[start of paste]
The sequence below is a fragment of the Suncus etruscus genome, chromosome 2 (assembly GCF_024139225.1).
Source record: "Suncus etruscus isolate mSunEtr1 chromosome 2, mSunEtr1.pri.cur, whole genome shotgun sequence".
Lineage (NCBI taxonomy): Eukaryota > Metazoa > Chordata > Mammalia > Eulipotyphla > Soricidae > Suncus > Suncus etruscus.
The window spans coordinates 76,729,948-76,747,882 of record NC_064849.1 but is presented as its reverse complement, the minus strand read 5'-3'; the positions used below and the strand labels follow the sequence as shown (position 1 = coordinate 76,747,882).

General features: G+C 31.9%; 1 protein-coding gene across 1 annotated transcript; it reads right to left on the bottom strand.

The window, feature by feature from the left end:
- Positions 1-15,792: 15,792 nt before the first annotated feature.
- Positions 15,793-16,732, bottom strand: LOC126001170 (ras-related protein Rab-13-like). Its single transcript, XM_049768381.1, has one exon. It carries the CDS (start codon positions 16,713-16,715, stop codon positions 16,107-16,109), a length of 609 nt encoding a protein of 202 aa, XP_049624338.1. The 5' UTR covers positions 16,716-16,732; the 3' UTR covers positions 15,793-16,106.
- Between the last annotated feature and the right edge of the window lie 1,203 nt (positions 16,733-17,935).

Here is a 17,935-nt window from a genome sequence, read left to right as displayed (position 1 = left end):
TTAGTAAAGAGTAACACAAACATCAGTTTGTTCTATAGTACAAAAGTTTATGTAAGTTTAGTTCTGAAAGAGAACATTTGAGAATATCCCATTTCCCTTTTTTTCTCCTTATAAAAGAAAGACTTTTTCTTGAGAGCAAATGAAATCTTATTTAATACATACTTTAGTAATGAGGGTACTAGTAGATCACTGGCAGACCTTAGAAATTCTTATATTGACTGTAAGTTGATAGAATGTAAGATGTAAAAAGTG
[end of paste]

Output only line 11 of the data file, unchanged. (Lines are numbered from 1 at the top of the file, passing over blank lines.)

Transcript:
TTAGTAAAGAGTAACACAAACATCAGTTTGTTCTATAGTACAAAAGTTTATGTAAGTTTAGTTCTGAAAGAGAACATTTGAGAATATCCCATTTCCCTTTTTTTCTCCTTATAAAAGAAAGACTTTTTCTTGAGAGCAAATGAAATCTTATTTAATACATACTTTAGTAATGAGGGTACTAGTAGATCACTGGCAGACCTTAGAAATTCTTATATTGACTGTAAGTTGATAGAATGTAAGATGTAAAAAGTG